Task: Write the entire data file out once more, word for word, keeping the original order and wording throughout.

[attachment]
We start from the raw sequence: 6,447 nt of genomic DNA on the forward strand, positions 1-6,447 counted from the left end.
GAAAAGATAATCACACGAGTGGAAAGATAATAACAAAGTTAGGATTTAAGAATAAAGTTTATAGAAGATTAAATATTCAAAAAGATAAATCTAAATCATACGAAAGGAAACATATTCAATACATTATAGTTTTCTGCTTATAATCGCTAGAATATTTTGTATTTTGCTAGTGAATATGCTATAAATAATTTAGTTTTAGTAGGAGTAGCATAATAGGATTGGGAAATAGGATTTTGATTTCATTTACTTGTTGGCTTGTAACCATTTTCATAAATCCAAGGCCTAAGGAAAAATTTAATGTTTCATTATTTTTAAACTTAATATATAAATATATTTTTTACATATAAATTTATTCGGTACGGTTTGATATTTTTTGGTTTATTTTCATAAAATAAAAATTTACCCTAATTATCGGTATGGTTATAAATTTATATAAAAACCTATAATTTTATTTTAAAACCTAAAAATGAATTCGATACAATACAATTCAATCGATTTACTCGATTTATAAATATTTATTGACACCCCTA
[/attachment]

We start from the raw sequence: 6,447 nt of genomic DNA on the forward strand, positions 1-6,447 counted from the left end.
GAAAAGATAATCACACGAGTGGAAAGATAATAACAAAGTTAGGATTTAAGAATAAAGTTTATAGAAGATTAAATATTCAAAAAGATAAATCTAAATCATACGAAAGGAAACATATTCAATACATTATAGTTTTCTGCTTATAATCGCTAGAATATTTTGTATTTTGCTAGTGAATATGCTATAAATAATTTAGTTTTAGTAGGAGTAGCATAATAGGATTGGGAAATAGGATTTTGATTTCATTTACTTGTTGGCTTGTAACCATTTTCATAAATCCAAGGCCTAAGGAAAAATTTAATGTTTCATTATTTTTAAACTTAATATATAAATATATTTTTTACATATAAATTTATTCGGTACGGTTTGATATTTTTTGGTTTATTTTCATAAAATAAAAATTTACCCTAATTATCGGTATGGTTATAAATTTATATAAAAACCTATAATTTTATTTTAAAACCTAAAAATGAATTCGATACAATACAATTCAATCGATTTACTCGATTTATAAATATTTATTGACACCCCTA